Why You Sleep Worse During The Summer And What To Do About It

Have you ever noticed that your ability to fall or stay asleep is impacted during the summer months? If so, you definitely aren't alone. Mindbodygreen points out a few reasons why you might experience sleeplessness during this specific season. The first is simply that your bedroom is too hot. Penn Sleep Center's Philip Gehrman delves further into the issue, per Penn Today. Throughout the day, our body's core temperature heats up and then eventually cools down the closer we get to bedtime. This cooling effect allows us to feel sleepy, so when our bedrooms are too hot, it interrupts this natural process. In fact, the ideal temperature to help our bodies fall asleep is around 65 degrees Fahrenheit, notes Mindbodygreen.

Mindbodygreen points out some additional summer-related issues that have the potential to interfere with sleep. The first is our tendency to stay out later in the evening to enjoy the longer days and warmer temperatures. If we make a habit of this, we miss out on the necessary pre-bed relaxation time that we tend to have more of during the winter, in turn making it harder to wind down and fall asleep once we go to bed. In a similar sense, the extended sunlight during the day impacts our sleep by throwing off our night-day internal clock.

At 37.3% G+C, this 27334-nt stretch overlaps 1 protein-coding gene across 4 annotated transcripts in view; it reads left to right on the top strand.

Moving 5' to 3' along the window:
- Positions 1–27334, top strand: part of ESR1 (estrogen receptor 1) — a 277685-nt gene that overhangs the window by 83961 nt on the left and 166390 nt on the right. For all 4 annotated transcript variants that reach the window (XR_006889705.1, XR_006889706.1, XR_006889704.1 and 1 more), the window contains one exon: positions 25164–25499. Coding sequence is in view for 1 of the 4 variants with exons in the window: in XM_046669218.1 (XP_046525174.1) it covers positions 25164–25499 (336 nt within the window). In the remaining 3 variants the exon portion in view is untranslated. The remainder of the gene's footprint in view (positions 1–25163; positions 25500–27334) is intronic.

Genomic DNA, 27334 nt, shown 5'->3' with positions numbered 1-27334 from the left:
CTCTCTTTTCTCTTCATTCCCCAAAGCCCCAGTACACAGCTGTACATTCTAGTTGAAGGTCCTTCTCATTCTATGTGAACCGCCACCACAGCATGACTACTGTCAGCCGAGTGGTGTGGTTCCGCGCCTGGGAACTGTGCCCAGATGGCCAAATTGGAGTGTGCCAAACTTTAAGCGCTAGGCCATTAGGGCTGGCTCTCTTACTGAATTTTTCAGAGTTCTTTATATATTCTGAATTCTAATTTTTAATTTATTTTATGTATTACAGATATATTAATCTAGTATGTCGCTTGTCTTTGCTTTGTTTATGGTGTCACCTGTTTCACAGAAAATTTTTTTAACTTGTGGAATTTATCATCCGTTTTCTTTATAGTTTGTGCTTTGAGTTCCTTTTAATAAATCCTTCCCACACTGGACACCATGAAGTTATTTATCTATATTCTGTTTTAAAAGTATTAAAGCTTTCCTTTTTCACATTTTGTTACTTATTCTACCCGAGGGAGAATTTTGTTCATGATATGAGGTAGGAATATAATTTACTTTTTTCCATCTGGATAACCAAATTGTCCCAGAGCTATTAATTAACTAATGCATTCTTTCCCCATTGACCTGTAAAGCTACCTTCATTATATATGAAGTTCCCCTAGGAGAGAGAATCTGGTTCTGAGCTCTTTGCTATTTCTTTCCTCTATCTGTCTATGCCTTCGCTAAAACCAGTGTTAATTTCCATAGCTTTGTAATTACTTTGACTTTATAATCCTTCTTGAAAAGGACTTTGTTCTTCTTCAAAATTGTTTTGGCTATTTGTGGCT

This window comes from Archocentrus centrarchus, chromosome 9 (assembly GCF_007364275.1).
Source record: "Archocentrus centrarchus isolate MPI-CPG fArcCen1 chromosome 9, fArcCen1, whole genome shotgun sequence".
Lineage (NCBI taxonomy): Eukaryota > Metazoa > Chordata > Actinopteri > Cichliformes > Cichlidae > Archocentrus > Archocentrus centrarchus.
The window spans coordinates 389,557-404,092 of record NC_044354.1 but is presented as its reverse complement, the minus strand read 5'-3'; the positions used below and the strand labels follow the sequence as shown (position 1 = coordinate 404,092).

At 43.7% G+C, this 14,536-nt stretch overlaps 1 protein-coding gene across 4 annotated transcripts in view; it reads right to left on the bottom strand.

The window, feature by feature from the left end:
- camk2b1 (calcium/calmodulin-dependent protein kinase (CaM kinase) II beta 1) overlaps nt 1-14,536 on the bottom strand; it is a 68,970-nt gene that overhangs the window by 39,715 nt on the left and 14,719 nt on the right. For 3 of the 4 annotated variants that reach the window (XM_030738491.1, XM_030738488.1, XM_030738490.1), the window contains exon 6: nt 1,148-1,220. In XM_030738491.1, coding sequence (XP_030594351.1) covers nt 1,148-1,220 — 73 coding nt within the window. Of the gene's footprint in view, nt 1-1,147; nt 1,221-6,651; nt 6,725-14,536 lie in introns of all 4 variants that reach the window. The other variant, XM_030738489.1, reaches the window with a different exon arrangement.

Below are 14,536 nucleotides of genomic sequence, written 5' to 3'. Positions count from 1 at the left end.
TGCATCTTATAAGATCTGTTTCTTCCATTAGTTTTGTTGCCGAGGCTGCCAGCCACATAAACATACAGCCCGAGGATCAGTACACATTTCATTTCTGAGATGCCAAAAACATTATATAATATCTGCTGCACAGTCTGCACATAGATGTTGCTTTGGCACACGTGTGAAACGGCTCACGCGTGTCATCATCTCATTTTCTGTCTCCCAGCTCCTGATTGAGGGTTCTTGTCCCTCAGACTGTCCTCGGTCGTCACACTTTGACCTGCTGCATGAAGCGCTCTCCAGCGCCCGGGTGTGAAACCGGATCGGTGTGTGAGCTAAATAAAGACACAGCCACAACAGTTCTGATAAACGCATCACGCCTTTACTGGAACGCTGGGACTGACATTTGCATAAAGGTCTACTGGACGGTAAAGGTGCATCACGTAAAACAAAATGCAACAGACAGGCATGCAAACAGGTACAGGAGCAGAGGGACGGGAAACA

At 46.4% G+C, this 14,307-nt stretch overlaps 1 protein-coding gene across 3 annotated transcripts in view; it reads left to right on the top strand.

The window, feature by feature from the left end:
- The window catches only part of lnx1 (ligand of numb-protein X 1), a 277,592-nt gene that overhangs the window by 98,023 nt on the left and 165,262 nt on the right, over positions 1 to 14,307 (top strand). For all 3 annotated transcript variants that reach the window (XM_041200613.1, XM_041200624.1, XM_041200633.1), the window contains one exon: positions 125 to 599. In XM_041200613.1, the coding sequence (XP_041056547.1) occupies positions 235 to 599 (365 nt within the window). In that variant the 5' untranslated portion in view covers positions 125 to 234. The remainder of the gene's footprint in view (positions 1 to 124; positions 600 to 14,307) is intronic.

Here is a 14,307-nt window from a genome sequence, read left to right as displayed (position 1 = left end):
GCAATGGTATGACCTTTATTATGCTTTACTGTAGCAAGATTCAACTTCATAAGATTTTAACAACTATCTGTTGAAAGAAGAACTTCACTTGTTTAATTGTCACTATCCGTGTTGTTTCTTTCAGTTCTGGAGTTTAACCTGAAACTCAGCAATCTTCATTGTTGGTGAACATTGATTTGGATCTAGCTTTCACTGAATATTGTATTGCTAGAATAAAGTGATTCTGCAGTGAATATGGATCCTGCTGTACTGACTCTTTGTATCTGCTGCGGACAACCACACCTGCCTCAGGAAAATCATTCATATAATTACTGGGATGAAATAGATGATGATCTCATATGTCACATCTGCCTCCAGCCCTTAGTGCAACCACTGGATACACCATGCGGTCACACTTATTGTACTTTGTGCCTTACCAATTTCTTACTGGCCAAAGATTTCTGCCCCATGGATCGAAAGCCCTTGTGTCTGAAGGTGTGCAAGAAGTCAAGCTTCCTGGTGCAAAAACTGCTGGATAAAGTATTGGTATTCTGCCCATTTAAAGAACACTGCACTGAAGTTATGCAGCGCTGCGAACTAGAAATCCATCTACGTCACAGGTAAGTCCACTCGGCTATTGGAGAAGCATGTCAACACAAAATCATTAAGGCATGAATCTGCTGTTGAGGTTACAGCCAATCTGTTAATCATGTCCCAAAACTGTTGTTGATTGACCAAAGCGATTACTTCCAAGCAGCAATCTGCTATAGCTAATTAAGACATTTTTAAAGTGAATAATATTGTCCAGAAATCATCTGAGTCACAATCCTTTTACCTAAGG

The good news is that there are several things you can do to improve your ability to fall asleep and stay asleep during the summer months.

Do these things for a better summer night's sleep

The first tip to getting a better night's sleep in the summer is to plant a fan or air conditioning unit in your bedroom to cool it down, points out Mindbodygreen. While it might seem counterintuitive, taking a hot bath before bed could also be just what your body needs to lull you off to sleep. Behavioral and social scientist Wendy Troxel explains to Mindbodygreen, "Your body temperature will drop after getting out of the water, which can facilitate sleep onset." You should also consider wearing light, breathable fabrics to sleep in.

The one part of your body that you'll want to cover up during the summer is your feet, per the National Sleep Foundation. In order for our core body temperature to cool down enough to induce sleepiness, we need to let off heat through our skin. Wearing socks can heat up our feet, which allows the blood vessels at the surface of the skin to expand, in turn enabling heat to escape. A 2018 study found that this helped participants fall asleep faster, stay asleep longer, and wake up less during the night.

To combat the consequences of longer days and extended daylight, Mindbodygreen recommends setting an alarm about an hour before bedtime. This can remind you to turn off or dim indoor lights and choose a relaxing activity to wind down. You can also use black-out curtains to reduce light in the evening hours.